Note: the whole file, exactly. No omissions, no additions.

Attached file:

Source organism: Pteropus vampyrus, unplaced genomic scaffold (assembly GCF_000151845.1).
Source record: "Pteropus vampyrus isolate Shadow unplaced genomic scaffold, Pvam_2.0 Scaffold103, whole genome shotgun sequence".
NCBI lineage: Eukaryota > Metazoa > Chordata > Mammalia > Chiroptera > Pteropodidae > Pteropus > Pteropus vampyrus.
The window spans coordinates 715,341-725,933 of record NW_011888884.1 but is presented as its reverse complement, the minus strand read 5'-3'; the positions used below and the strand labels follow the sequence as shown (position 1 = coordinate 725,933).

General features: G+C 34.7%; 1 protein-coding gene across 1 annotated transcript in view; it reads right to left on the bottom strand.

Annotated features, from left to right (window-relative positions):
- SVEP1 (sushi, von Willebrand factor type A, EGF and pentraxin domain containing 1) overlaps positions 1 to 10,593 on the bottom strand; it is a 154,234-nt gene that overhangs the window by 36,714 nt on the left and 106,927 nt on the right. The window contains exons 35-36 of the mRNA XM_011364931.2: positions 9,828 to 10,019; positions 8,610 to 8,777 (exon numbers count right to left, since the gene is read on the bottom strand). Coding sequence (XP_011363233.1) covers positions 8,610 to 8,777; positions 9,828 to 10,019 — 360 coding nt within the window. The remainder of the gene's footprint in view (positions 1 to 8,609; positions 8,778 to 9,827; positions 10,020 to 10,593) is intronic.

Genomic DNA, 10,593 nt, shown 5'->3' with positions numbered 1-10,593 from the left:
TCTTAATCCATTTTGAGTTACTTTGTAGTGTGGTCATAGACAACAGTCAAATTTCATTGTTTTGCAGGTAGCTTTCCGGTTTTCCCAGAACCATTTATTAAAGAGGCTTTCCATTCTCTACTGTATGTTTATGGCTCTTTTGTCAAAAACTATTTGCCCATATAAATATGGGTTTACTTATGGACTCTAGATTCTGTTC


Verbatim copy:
Source organism: Pteropus vampyrus, unplaced genomic scaffold (assembly GCF_000151845.1).
Source record: "Pteropus vampyrus isolate Shadow unplaced genomic scaffold, Pvam_2.0 Scaffold103, whole genome shotgun sequence".
NCBI lineage: Eukaryota > Metazoa > Chordata > Mammalia > Chiroptera > Pteropodidae > Pteropus > Pteropus vampyrus.
The window spans coordinates 715,341-725,933 of record NW_011888884.1 but is presented as its reverse complement, the minus strand read 5'-3'; the positions used below and the strand labels follow the sequence as shown (position 1 = coordinate 725,933).

General features: G+C 34.7%; 1 protein-coding gene across 1 annotated transcript in view; it reads right to left on the bottom strand.

Annotated features, from left to right (window-relative positions):
- SVEP1 (sushi, von Willebrand factor type A, EGF and pentraxin domain containing 1) overlaps positions 1 to 10,593 on the bottom strand; it is a 154,234-nt gene that overhangs the window by 36,714 nt on the left and 106,927 nt on the right. The window contains exons 35-36 of the mRNA XM_011364931.2: positions 9,828 to 10,019; positions 8,610 to 8,777 (exon numbers count right to left, since the gene is read on the bottom strand). Coding sequence (XP_011363233.1) covers positions 8,610 to 8,777; positions 9,828 to 10,019 — 360 coding nt within the window. The remainder of the gene's footprint in view (positions 1 to 8,609; positions 8,778 to 9,827; positions 10,020 to 10,593) is intronic.

Genomic DNA, 10,593 nt, shown 5'->3' with positions numbered 1-10,593 from the left:
TCTTAATCCATTTTGAGTTACTTTGTAGTGTGGTCATAGACAACAGTCAAATTTCATTGTTTTGCAGGTAGCTTTCCGGTTTTCCCAGAACCATTTATTAAAGAGGCTTTCCATTCTCTACTGTATGTTTATGGCTCTTTTGTCAAAAACTATTTGCCCATATAAATATGGGTTTACTTATGGACTCTAGATTCTGTTC